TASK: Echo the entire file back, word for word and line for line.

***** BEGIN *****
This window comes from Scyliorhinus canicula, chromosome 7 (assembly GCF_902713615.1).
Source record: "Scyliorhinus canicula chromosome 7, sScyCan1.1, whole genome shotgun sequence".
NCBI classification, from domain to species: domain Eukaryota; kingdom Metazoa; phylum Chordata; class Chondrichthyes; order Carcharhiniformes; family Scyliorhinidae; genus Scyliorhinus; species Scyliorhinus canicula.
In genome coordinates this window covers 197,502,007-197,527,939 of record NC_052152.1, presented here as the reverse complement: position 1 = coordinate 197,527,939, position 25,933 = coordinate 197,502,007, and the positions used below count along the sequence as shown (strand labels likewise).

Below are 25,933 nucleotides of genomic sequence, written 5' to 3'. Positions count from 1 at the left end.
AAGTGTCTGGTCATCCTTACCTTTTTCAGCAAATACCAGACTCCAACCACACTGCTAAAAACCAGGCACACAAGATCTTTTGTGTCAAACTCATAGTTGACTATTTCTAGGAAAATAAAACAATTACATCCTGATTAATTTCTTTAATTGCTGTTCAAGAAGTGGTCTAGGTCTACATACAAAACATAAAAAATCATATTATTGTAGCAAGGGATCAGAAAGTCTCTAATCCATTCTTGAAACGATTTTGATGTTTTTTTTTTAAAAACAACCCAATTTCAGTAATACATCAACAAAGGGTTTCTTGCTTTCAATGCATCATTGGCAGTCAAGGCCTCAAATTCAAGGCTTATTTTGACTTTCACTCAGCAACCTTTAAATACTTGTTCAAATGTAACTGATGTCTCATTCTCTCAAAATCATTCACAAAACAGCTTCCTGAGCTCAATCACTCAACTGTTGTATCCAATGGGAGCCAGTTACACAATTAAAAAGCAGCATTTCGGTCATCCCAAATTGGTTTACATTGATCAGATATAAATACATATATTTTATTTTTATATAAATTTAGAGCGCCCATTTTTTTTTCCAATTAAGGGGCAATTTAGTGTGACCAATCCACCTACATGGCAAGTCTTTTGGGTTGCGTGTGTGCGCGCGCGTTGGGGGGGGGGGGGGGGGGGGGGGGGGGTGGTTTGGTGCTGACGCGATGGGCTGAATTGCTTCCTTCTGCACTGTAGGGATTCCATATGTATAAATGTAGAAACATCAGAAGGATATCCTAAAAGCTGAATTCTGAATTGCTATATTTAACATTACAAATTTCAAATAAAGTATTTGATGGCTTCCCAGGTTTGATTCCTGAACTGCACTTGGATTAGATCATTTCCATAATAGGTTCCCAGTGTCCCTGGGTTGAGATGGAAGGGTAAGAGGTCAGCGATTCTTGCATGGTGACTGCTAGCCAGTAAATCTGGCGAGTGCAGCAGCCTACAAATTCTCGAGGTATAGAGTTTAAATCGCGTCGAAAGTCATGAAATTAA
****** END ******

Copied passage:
This window comes from Scyliorhinus canicula, chromosome 7 (assembly GCF_902713615.1).
Source record: "Scyliorhinus canicula chromosome 7, sScyCan1.1, whole genome shotgun sequence".
NCBI classification, from domain to species: domain Eukaryota; kingdom Metazoa; phylum Chordata; class Chondrichthyes; order Carcharhiniformes; family Scyliorhinidae; genus Scyliorhinus; species Scyliorhinus canicula.
In genome coordinates this window covers 197,502,007-197,527,939 of record NC_052152.1, presented here as the reverse complement: position 1 = coordinate 197,527,939, position 25,933 = coordinate 197,502,007, and the positions used below count along the sequence as shown (strand labels likewise).

Below are 25,933 nucleotides of genomic sequence, written 5' to 3'. Positions count from 1 at the left end.
AAGTGTCTGGTCATCCTTACCTTTTTCAGCAAATACCAGACTCCAACCACACTGCTAAAAACCAGGCACACAAGATCTTTTGTGTCAAACTCATAGTTGACTATTTCTAGGAAAATAAAACAATTACATCCTGATTAATTTCTTTAATTGCTGTTCAAGAAGTGGTCTAGGTCTACATACAAAACATAAAAAATCATATTATTGTAGCAAGGGATCAGAAAGTCTCTAATCCATTCTTGAAACGATTTTGATGTTTTTTTTTTAAAAACAACCCAATTTCAGTAATACATCAACAAAGGGTTTCTTGCTTTCAATGCATCATTGGCAGTCAAGGCCTCAAATTCAAGGCTTATTTTGACTTTCACTCAGCAACCTTTAAATACTTGTTCAAATGTAACTGATGTCTCATTCTCTCAAAATCATTCACAAAACAGCTTCCTGAGCTCAATCACTCAACTGTTGTATCCAATGGGAGCCAGTTACACAATTAAAAAGCAGCATTTCGGTCATCCCAAATTGGTTTACATTGATCAGATATAAATACATATATTTTATTTTTATATAAATTTAGAGCGCCCATTTTTTTTTCCAATTAAGGGGCAATTTAGTGTGACCAATCCACCTACATGGCAAGTCTTTTGGGTTGCGTGTGTGCGCGCGCGTTGGGGGGGGGGGGGGGGGGGGGGGGGGGTGGTTTGGTGCTGACGCGATGGGCTGAATTGCTTCCTTCTGCACTGTAGGGATTCCATATGTATAAATGTAGAAACATCAGAAGGATATCCTAAAAGCTGAATTCTGAATTGCTATATTTAACATTACAAATTTCAAATAAAGTATTTGATGGCTTCCCAGGTTTGATTCCTGAACTGCACTTGGATTAGATCATTTCCATAATAGGTTCCCAGTGTCCCTGGGTTGAGATGGAAGGGTAAGAGGTCAGCGATTCTTGCATGGTGACTGCTAGCCAGTAAATCTGGCGAGTGCAGCAGCCTACAAATTCTCGAGGTATAGAGTTTAAATCGCGTCGAAAGTCATGAAATTAA